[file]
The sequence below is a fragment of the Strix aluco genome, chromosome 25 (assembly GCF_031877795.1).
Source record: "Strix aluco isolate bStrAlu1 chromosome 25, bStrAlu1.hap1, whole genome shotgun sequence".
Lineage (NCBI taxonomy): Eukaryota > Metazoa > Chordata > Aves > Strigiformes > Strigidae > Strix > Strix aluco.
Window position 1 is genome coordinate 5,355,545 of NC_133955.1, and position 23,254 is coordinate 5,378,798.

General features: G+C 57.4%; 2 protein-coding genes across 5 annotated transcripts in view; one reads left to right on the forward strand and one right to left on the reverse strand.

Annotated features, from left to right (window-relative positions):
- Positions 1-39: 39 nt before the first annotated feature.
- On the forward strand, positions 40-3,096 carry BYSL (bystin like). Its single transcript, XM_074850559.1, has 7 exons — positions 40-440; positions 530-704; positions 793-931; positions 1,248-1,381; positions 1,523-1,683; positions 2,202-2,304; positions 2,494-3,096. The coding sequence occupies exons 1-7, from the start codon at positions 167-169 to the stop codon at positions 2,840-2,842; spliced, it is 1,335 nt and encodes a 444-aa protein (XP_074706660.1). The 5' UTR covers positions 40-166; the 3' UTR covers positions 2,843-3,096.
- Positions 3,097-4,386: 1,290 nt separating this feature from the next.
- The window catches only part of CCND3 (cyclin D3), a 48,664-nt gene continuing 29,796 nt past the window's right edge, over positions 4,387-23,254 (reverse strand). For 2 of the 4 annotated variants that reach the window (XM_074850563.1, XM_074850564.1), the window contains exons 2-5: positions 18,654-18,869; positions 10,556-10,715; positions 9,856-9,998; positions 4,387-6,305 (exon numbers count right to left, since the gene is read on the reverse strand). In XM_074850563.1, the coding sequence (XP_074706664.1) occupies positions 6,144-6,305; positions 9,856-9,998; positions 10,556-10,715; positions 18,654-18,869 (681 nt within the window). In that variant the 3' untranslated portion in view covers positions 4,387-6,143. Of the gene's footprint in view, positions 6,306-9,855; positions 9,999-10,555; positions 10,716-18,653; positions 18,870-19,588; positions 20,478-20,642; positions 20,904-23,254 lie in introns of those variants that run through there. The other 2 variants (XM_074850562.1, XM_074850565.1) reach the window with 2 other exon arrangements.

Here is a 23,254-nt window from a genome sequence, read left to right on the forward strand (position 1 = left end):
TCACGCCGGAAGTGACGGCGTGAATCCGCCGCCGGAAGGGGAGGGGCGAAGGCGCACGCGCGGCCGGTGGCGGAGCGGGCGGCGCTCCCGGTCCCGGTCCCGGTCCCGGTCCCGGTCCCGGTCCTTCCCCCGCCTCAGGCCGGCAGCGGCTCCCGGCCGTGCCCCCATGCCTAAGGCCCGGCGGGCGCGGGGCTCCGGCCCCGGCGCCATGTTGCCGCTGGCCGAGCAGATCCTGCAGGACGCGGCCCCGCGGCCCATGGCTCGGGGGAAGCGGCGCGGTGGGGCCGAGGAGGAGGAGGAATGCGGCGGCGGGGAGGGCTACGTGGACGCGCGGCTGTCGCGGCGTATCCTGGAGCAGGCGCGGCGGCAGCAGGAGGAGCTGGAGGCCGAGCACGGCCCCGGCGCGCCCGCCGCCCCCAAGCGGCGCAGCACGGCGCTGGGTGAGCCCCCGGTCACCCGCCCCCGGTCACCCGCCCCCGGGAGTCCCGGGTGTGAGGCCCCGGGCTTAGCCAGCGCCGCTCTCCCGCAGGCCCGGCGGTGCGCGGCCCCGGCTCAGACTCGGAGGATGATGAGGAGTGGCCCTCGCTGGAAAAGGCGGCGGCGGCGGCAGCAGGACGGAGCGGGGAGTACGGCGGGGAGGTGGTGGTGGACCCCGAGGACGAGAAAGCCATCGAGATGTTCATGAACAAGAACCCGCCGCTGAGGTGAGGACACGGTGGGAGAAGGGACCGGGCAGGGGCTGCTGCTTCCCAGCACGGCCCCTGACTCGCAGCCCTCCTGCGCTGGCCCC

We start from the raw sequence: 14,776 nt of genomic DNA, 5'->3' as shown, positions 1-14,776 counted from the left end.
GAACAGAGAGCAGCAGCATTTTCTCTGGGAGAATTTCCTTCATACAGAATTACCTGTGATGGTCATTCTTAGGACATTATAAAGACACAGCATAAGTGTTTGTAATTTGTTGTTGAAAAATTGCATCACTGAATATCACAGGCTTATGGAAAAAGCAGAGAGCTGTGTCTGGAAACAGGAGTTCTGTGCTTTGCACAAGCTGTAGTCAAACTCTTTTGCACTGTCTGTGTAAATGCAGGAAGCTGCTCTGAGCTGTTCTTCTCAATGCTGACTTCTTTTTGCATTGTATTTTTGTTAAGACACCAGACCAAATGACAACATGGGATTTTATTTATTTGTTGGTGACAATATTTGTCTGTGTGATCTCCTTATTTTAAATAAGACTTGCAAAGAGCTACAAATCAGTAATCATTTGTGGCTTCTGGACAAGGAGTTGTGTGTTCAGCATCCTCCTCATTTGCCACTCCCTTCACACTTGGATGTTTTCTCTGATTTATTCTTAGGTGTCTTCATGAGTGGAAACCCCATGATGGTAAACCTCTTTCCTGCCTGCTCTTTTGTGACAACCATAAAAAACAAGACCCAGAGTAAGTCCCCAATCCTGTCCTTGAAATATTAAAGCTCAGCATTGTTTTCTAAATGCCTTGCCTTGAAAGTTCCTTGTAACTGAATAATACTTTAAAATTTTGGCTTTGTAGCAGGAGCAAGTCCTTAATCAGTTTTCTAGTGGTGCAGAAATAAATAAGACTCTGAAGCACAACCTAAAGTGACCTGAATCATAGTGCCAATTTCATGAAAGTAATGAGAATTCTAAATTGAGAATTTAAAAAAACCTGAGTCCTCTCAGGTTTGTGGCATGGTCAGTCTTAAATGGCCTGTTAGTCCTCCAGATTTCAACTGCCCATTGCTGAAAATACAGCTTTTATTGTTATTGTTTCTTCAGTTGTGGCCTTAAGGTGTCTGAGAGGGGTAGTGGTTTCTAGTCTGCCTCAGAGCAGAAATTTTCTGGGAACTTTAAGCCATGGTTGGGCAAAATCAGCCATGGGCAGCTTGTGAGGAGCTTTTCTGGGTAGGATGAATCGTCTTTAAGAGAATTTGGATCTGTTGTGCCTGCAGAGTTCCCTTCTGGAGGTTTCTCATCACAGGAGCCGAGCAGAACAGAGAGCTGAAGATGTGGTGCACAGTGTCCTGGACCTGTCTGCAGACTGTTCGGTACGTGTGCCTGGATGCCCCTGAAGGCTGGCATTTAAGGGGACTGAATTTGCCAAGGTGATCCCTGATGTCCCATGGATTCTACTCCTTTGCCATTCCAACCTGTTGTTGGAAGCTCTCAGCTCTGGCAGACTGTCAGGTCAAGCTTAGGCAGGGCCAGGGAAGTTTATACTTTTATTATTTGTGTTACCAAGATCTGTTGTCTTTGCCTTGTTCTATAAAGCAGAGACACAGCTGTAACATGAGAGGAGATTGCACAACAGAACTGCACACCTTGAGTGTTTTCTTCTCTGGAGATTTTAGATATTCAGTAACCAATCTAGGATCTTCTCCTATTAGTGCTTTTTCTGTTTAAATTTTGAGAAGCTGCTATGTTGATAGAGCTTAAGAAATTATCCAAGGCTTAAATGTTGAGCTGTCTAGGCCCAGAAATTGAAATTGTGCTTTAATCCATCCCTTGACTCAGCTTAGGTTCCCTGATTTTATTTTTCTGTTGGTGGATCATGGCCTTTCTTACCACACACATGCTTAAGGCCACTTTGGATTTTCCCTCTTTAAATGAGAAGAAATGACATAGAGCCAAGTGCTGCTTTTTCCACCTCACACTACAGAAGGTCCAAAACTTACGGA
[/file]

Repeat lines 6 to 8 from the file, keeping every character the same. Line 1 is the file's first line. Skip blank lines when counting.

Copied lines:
Annotated features, from left to right (window-relative positions):
- Positions 1-39: 39 nt before the first annotated feature.
- On the forward strand, positions 40-3,096 carry BYSL (bystin like). Its single transcript, XM_074850559.1, has 7 exons — positions 40-440; positions 530-704; positions 793-931; positions 1,248-1,381; positions 1,523-1,683; positions 2,202-2,304; positions 2,494-3,096. The coding sequence occupies exons 1-7, from the start codon at positions 167-169 to the stop codon at positions 2,840-2,842; spliced, it is 1,335 nt and encodes a 444-aa protein (XP_074706660.1). The 5' UTR covers positions 40-166; the 3' UTR covers positions 2,843-3,096.